Tsunami disaster January 3, 2005

Sri Lankans thank New Zealand Cricket

Aravinda de Silva thanked New Zealand's cricket board on behalf of Sri Lanka Cricket © Getty Images
Brendon Kuruppu, the Sri Lankan team manager, said he was deeply grateful to New Zealand Cricket and its officials for coming to their help at the hour of need.

Aravinda de Silva, who is now vice-president of Sri Lanka Cricket (SLC), also thanked NZC for being considerate enough to understand Sri Lanka's situation and agree to postpone the tour after just the first one-day international. He said that SLC had a commitment towards New Zealand to fulfil the abandoned tour within the next 18 months.

Marvin Atapattu, the former Test captain, who had visited Galle and Matara, towns on the south of the island, when he returned from New Zealand said the disaster which had struck Sri Lanka was a big ordeal for any cricketer to handle individually. He said that his players would join SLC in a unilateral effort to ensure they achieve their ultimate goal of building houses for the needy.

de Silva said SLC's immediate task was to find shelter, clothing and food to those displaced, and to this end, it had opened up three camps at Dambulla, Matara and Galle, where SLC officials are already busy attending to the needs. He said that SLC would publicly announce its disaster action program on Wednesday.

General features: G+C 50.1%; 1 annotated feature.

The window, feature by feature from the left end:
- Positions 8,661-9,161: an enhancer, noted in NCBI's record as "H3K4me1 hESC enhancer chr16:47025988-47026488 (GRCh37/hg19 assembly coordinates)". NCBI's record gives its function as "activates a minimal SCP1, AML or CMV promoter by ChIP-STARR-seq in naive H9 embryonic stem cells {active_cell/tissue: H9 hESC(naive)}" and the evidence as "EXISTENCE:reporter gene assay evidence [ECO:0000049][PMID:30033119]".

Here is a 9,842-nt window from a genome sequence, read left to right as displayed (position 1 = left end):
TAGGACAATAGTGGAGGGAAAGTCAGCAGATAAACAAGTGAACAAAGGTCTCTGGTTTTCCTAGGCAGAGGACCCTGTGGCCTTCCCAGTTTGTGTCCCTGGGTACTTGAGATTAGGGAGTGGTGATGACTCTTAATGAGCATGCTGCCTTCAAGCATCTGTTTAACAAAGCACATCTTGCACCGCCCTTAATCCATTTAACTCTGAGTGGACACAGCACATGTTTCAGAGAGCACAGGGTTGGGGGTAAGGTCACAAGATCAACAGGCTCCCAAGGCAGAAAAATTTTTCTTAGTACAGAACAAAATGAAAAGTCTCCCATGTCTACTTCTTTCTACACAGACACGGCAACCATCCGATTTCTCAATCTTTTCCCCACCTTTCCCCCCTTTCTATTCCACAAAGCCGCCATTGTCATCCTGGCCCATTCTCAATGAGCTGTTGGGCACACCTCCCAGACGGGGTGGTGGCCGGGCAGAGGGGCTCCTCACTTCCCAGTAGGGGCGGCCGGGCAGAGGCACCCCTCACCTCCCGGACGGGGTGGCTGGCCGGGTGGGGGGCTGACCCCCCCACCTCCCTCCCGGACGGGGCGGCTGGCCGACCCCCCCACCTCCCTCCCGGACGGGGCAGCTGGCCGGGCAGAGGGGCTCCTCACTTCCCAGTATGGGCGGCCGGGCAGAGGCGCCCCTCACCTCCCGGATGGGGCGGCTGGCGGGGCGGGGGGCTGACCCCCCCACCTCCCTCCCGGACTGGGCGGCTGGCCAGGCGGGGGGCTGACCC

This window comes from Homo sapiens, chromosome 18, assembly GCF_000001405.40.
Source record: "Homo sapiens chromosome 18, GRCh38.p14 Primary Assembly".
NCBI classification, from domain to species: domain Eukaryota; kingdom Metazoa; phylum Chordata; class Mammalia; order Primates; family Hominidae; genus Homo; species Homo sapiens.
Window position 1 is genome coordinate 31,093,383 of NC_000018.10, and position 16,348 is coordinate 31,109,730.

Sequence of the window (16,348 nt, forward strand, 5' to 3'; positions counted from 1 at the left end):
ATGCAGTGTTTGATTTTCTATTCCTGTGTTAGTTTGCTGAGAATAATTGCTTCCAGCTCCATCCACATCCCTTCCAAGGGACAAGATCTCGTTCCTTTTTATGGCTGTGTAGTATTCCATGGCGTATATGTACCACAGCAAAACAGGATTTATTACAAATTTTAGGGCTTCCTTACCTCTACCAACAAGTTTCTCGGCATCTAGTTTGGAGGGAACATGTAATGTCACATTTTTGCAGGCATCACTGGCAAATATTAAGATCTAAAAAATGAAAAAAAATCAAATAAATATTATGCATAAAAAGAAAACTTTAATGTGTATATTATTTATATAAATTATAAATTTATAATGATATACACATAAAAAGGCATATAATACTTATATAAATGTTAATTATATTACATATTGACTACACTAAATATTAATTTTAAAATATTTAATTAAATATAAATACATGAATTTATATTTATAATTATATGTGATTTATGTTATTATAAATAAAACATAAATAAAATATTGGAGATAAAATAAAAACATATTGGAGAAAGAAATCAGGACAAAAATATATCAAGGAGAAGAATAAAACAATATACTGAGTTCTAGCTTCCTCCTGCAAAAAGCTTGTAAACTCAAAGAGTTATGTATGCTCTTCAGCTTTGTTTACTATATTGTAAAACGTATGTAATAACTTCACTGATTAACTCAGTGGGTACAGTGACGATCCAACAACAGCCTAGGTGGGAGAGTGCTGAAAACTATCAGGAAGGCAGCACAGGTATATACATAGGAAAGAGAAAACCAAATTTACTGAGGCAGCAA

With no firm international commitments till June when the West Indies are due to visit for a full Test series, Atapattu indicated that the energies of his team would be diverted to relief work. He explained that it was a blessing in disguise that his team did not have any immediate international tours. Otherwise it would be difficult for the players to concentrate on the game while the rest of the country was suffering.

Atapattu went on to say that it wouldn't be a problem for any of his players to represent an Asian XI, if selected, against the ICC XI in a limited-overs match because it was being played to raise funds for the countries affected by the tsunamis. Sri Lanka, where more than 30,000 people are estimated to have been killed, is one of the worst hit of the seven countries affected by the giant tidal waves.

Not all the national cricketers were present at yesterday's media conference. Some had travelled to Trincomalee on Monday night to get a first hand view of the situation there.